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Lookup NU author(s): Dr David Woods,
Dr Richard Quinton
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Military training has been associated with changes in the hypothalamic-pituitary-gonadal axis consistent with central hypogonadism. Often such changes have been associated with body mass loss, though sleep deprivation and other psychological stress may also contribute. The effects of deployment in a combat zone on the hypothalamic-pituitary-gonadal axis in military personnel are not known. The objective was to investigate the hypothalamic-pituitary-gonadal axis in male military personnel deployed in Afghanistan. Eighty-nine Royal Marines were investigated pre-deployment, following 3months in Afghanistan and following 2weeks mid-tour leave. Testosterone, sex hormone-binding globulin (SHBG), follicle-stimulating hormone (FSH), luteinising hormone (LH), 17-hydroxyprogesterone, androstenedione (AD) and insulin were assayed and body mass recorded. The results showed that body mass (kg) dropped from 83.2 +/- 9.2 to 79.2 +/- 8.2kg during the first 3months of deployment (p<0.001). Total testosterone did not change, but SHBG increased (30.7 +/- 9.7 vs. 42.3 +/- 14.1nmol/L, p<0.001), resulting in a significant (p<0.001) fall in calculated free testosterone (435.2 +/- 138 vs. 375.1 +/- 98pmol/L). Luteinising hormone and FSH increased by 14.3% (p<0.001) and 4.9% (p=0.003) respectively. Free testosterone, SHBG, LH and FSH returned to baseline following 2weeks of mid-tour leave. Androstenedione (AD) decreased by 14.5% (p=0.024), and insulin decreased by 26% (p=0.039), over the course of deployment. In this study of lean Royal Marines, free testosterone decreased during operational deployment to Afghanistan. There was no evidence to suggest major stress-induced central hypogonadism. We postulate that reduced body mass, accompanied by a decrease in insulin and AD synthesis, may have contributed to an elevated SHBG, leading to a decrease in free testosterone.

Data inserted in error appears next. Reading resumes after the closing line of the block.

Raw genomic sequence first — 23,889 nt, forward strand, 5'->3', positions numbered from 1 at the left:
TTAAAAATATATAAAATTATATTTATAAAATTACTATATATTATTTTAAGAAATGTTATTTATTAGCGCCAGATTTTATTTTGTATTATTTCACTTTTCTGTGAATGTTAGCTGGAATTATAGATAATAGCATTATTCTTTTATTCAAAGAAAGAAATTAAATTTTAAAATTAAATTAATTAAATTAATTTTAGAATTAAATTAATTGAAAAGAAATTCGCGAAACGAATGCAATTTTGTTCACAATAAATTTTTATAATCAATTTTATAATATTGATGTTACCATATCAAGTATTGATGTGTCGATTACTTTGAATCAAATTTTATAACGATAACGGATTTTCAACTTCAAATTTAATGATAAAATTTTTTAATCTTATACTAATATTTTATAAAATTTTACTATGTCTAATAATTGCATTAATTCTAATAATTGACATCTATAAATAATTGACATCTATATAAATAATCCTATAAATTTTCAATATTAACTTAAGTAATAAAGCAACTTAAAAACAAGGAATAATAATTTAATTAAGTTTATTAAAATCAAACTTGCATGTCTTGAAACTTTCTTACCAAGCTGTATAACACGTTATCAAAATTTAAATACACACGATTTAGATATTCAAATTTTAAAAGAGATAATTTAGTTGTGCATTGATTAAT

Author(s): Hill NE, Woods DR, Delves SK, Murphy KG, Davison AS, Brett SJ, Quinton R, Turner S, Stacey M, Allsopp AJ, Fallowfield JL
Publication type: Article
Publication status: Published
Print publication date: 01/03/2015
Online publication date: 23/01/2015
Acceptance date: 31/10/2014
ISSN (print): 2047-2919
ISSN (electronic): 2047-2927
Publisher: Wiley-Blackwell Publishing, Inc.
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